One of the differences Mirror Covenant is trying to bring to rock music is to be more novelistic. A song can be compared to a poem, and a concept album to a short story. What we are attempting is to move up a level in scope, using a series of concept albums to achieve the complex long term settings and large focus of a novel, as opposed to the single setting of a short story or the intense focus of a poem.
One difficulty of the series is that, like the novel, it takes time to present the whole "story" to the audience. Further, releasing the albums one by one spreads the presentation itself over a large span of time, making it critical for the songs and album concepts to stand alone. Someone buying the third album in the series must be able to appreciate it on its own merit, with the larger meanings as icing on the cake.
Another difficulty is that the time factor brought on by the novelistic approach can lead to criticism that things have been left out, especially in the early albums. Some people expect things immediately which properly belong later in the work. The time factor can be even more problematic because the music is Christian. The Church has grown used to distinguishing between secular and sacred music by looking for a specifically Biblical theme like evangelism. To have a song that does not mention Jesus by name is to invite being condemned for being too secular.
The goal of self contained songs rules out using songs which would have meaning only within the context of the album. Jesus' parables are true in both earthly and heavenly meaning. This standard makes the process more difficult by raising the level of quality each song must possess. Foregoing 'bridgework' songs also makes it more difficult to construct a coherent album concept.
Another difficulty is that the album concepts are implied by the overall context rather than being sharply drawn. In other words, the songs do not necessarily read like a simple story. For many people, the intuitive connections that join the songs into a 'plot' will seem almost invisible, even with the descriptions this website contains. This is why we have chosen our particular target audience. For example, the connection between Asylumthink and Sky of Smoke is not something a typical ten year old will be able to grasp, and this is hardly the most subtle relationship we draw.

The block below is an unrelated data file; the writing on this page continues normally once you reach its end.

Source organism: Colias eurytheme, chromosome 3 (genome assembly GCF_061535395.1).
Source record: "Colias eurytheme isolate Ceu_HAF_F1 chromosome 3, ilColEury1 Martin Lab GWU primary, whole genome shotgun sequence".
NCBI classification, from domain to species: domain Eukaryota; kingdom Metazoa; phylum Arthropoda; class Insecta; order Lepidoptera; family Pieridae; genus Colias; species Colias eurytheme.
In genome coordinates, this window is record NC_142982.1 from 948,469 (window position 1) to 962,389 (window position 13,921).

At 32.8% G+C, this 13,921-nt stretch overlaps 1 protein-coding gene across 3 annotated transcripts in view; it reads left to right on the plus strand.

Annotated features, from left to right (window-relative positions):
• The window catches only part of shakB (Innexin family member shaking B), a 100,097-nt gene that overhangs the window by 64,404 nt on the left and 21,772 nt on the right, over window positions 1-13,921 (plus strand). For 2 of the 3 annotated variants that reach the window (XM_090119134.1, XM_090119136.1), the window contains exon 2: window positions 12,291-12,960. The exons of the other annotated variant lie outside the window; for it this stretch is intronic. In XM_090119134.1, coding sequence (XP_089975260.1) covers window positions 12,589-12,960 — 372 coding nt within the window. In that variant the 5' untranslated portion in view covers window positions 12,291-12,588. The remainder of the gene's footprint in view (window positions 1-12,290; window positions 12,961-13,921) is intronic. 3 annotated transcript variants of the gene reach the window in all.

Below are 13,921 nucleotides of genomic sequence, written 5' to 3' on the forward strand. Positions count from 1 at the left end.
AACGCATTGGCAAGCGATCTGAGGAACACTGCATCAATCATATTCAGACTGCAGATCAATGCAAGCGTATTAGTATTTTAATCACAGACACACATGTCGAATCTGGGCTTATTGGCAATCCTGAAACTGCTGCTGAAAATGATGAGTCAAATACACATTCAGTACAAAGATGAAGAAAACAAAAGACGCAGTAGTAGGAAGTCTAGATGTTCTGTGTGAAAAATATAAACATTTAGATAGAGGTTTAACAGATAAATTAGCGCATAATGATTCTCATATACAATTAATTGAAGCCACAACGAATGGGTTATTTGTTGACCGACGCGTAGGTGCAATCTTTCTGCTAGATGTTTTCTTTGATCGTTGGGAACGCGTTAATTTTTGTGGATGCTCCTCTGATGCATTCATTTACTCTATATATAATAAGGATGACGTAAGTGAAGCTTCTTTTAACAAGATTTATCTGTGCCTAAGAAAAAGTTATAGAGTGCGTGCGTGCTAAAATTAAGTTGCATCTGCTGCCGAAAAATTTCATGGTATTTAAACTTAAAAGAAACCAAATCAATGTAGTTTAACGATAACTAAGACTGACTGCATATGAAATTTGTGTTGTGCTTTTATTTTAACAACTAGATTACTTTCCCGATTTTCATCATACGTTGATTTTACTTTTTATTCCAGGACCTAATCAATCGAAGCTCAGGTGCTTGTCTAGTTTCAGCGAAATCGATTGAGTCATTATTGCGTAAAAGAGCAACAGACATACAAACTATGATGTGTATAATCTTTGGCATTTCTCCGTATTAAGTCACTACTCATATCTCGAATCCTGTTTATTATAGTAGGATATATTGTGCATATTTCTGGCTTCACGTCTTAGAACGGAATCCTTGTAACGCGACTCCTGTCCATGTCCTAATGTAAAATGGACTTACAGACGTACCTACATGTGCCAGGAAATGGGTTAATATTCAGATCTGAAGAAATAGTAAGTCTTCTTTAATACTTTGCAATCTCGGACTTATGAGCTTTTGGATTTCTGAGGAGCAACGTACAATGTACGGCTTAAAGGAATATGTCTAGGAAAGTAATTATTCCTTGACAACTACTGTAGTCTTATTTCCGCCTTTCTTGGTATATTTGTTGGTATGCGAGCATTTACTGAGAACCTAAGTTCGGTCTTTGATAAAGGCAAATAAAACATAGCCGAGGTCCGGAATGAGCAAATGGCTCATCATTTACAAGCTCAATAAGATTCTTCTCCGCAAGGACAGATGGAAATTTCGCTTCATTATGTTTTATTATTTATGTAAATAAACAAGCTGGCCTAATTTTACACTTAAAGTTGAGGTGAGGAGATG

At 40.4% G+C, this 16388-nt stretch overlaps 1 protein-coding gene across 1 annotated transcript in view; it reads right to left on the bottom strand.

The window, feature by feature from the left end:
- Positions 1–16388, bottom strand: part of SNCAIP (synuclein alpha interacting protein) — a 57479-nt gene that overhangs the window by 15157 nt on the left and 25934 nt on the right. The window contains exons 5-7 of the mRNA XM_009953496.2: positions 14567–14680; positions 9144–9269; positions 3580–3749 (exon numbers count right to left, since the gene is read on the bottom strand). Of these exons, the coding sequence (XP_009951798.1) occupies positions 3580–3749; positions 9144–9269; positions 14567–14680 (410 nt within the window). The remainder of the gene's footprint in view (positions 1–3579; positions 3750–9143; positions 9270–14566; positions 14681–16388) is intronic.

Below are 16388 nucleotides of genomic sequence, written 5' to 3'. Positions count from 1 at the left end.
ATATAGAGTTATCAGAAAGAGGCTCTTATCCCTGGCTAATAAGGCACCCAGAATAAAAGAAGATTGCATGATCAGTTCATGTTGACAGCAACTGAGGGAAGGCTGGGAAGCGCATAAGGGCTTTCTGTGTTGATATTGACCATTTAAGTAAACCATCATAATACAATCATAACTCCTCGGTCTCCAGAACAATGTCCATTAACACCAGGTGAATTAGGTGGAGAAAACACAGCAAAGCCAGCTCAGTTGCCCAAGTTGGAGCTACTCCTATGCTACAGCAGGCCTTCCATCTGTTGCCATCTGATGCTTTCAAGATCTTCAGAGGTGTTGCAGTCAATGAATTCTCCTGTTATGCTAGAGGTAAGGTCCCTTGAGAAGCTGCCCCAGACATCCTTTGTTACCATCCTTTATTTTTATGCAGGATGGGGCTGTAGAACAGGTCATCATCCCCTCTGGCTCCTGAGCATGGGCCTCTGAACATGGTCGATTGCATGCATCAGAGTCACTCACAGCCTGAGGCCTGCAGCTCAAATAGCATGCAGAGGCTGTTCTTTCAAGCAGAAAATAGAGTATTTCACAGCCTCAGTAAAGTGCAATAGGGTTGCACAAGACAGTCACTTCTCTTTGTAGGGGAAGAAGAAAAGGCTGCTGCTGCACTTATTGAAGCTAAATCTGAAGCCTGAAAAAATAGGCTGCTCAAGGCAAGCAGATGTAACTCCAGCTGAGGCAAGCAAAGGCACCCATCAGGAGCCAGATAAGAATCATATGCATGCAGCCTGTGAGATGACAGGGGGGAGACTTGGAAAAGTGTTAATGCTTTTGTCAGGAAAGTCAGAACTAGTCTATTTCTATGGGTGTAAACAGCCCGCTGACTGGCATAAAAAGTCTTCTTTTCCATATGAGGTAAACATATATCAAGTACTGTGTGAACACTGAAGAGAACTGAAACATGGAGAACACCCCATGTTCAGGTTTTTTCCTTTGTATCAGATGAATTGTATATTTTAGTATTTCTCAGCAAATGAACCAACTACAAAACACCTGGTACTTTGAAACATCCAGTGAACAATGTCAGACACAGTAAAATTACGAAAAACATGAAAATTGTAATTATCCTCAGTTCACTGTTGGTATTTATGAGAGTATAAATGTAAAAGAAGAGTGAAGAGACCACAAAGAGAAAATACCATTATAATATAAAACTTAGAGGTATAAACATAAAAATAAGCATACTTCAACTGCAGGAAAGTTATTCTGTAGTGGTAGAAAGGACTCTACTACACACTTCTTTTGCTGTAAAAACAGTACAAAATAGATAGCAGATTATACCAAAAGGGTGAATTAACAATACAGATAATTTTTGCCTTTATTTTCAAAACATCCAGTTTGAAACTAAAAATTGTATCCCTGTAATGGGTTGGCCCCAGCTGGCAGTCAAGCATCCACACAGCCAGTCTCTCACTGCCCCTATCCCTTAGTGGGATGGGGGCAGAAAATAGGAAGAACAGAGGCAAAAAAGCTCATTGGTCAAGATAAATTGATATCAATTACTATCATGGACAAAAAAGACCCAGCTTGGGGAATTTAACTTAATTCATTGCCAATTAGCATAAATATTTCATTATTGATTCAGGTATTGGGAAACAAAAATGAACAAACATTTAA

This difficulty is heightened by use of multiple formats to communicate the overall meaning. It requires an adult's power of abstraction to understand how a particular sequence of images in a video, for example, relate not only to that song's lyrics, but also to that of the other songs. An example of this would be in the video of The Dark Wall, where there is a sequence of alternating images between a door opening into utter darkness and one opening into blinding light. These images connect to the lyric of Art of Pantomime,
"I exist with two dark ends
Time's journey runs between.
Baby what's it like
To come suddenly on the scene?
Dead man, dead man,
Tell me what it means to leave."
but if a person cannot grasp the connection, even when this explicitly drawn, what could be done to help them see the far larger web of relationships among the material across entirely different albums?
If you have navigated around this site a bit, you know there is a lot of effort dedicated to explaining how things tie together. But even this site, with hundreds of pages and links, barely begins to detail out everything. Life is complex, and an art form that tries to reflect life will be as well. What is required is that the audience has lived enough to understand how the world operates. Then our work becomes a trigger to spark relationships already inside you.
"Inspired by the ecstatic prescience of the glories beyond
the grave, we struggle, by multiform combinations
among the things and thoughts of Time,
to attain a portion of that Loveliness whose very elements,
perhaps, appertain to eternity alone. And thus when by Poetry...
we find ourselves melted into tears - we weep not then... through excess
of pleasure, but through a certain, petulant impatient sorrow at our inability
to grasp now... at once and forever those divine and rapturous joys, of
which through the poem... we attain to but brief and indeterminate glimpses."
Edgar A. Poe